“As a female who designed this feature, I personally made sure that I would feel safe using it,” she says. It leverages Mapbox and Foursquare’s Pilgrim SDK to identify and categorize places you go, and it only shares those places Foursquare deems “social.” (Foursquare is able to “wake up” Tinder’s app for background location, in case you’re wondering how this works).Tinder says it will not record places like your house, the office building where you work, banks, doctors’ offices and other venues that are either too personal or not relevant to matching.“In terms of opt-in rates — and we’ll see how this behaves as we go to a bigger population — but we’re at like 99 percent,” says Tinder CEO Elie Seidman, who moved over from Match Groups’s OKCupid’s top position to lead Tinder in January.“I don’t know that we’ll see that hold up on a broad population, but I think we could expect this is a 90-plus percent opt-in rate.” That seems to contradict the shift in user sentiment around personal data collection in the wake of the Facebook-Cambridge Analytica scandal, which has led the world’s largest social network to rethink its practices, and potentially face regulation.All this appears in a separate section of the Tinder app’s interface.Plus, your place visits aren’t recorded to the app in real-time.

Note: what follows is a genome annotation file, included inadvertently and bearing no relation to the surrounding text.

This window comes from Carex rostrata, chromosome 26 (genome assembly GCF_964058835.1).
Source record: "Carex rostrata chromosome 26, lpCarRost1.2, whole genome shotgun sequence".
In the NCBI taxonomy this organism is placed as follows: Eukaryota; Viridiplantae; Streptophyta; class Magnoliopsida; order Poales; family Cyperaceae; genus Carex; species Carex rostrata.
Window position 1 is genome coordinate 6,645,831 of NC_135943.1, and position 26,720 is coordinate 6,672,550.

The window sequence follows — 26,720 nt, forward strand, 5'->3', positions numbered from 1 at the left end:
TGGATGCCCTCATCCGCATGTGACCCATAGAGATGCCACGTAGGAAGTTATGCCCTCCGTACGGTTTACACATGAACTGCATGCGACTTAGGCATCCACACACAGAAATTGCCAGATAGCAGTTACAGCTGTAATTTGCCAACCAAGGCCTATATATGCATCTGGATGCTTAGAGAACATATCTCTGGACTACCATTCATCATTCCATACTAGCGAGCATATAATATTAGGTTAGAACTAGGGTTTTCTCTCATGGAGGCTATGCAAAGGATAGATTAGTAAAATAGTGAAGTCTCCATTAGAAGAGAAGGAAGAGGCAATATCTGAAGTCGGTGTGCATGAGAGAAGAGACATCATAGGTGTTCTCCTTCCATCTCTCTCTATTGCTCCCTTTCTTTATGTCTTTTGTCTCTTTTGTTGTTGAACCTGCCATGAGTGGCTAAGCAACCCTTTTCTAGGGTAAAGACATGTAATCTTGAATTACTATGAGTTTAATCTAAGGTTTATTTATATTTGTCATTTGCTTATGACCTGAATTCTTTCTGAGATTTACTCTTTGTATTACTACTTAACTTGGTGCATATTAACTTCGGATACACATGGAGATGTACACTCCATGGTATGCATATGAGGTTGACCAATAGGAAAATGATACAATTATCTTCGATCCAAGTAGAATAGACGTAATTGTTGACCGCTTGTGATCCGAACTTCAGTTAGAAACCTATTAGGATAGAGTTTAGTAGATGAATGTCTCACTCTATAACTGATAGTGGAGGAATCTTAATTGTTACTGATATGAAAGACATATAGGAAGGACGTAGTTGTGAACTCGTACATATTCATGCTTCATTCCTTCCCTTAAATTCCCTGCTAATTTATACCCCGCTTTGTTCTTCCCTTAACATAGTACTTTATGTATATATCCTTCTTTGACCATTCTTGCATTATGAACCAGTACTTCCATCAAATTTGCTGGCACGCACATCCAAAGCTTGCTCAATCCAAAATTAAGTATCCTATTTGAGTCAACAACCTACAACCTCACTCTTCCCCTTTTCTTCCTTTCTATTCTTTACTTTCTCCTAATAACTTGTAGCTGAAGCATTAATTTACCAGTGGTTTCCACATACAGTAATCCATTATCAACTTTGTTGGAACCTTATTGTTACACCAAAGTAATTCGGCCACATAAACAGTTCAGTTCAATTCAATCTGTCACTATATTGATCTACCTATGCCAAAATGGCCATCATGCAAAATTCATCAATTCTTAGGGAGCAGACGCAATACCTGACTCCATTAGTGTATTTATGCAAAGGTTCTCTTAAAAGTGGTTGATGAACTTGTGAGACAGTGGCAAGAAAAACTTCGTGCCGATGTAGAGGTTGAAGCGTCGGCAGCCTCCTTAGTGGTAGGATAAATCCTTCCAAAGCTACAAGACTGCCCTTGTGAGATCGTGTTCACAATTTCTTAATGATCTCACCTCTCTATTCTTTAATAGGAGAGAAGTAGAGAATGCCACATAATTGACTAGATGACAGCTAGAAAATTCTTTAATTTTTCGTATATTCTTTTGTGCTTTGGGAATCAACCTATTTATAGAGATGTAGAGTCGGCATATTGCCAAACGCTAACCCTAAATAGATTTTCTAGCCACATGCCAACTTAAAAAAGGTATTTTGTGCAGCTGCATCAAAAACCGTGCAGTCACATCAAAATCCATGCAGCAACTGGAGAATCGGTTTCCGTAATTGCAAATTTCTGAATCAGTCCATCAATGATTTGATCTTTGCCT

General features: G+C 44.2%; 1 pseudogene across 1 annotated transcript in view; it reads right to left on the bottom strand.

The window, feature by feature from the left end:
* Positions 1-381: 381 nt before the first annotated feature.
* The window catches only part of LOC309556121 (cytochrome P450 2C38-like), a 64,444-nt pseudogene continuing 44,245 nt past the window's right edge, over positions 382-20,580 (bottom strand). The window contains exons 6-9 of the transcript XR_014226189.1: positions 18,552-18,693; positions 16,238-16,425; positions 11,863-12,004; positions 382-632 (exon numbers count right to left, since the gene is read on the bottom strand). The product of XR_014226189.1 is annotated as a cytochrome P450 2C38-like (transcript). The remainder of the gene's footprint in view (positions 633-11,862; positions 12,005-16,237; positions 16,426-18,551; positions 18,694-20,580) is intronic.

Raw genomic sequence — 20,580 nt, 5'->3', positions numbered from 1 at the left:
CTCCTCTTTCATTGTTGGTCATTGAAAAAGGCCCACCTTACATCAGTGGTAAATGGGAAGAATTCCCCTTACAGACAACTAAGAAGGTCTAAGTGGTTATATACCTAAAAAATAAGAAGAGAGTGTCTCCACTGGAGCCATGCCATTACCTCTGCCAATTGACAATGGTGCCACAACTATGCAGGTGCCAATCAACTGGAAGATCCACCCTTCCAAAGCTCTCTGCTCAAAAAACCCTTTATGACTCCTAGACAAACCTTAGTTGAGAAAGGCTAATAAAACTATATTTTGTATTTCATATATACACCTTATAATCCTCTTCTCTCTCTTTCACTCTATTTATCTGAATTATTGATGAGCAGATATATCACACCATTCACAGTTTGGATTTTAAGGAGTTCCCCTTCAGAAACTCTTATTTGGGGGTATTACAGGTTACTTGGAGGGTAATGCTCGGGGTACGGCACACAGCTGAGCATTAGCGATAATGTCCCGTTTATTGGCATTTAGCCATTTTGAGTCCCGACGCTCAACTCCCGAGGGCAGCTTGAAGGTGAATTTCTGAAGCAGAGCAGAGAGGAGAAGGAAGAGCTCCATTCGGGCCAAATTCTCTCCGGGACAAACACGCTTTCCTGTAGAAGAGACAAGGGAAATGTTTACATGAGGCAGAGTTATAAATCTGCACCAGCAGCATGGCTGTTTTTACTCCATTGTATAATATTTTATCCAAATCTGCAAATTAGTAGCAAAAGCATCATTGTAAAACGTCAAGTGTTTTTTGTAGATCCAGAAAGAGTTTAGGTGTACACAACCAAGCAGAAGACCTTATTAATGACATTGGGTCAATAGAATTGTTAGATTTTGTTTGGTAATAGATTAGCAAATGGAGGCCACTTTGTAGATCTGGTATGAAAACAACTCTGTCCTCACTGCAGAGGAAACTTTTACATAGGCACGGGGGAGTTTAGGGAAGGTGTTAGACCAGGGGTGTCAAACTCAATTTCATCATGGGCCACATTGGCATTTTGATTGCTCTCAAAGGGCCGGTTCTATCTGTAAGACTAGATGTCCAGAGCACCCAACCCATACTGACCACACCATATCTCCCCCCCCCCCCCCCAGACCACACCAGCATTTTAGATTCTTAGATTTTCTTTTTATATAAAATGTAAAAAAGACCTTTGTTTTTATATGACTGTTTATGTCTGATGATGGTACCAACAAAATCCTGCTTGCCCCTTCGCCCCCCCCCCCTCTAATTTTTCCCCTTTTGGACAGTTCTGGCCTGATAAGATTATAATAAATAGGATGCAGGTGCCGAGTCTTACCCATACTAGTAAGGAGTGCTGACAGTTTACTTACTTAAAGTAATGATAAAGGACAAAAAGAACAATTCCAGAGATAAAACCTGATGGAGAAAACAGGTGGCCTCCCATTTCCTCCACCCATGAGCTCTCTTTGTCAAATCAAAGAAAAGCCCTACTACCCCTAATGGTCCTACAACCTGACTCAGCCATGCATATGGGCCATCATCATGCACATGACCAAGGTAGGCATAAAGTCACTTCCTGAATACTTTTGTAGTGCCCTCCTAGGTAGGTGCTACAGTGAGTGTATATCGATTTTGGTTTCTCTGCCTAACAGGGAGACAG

Starting today, Tinder Places is formally being announced as a public beta test that’s underway in three cities: Sydney and Brisbane, Australia and Santiago, Chile.
Instead, Tinder waits until at least 30 minutes before a place shows up, or even longer.
It randomizes the time before someone appears associated with a particular venue in order to limit others’ abilities to deduce people’s routines.
That’s because Tinder’s main business isn’t ads — it’s subscriptions to its premium service, he explains.
“We’re not using [personal data] to sell advertising,” the exec says. And in the other place, you get connected to the most important part of your life.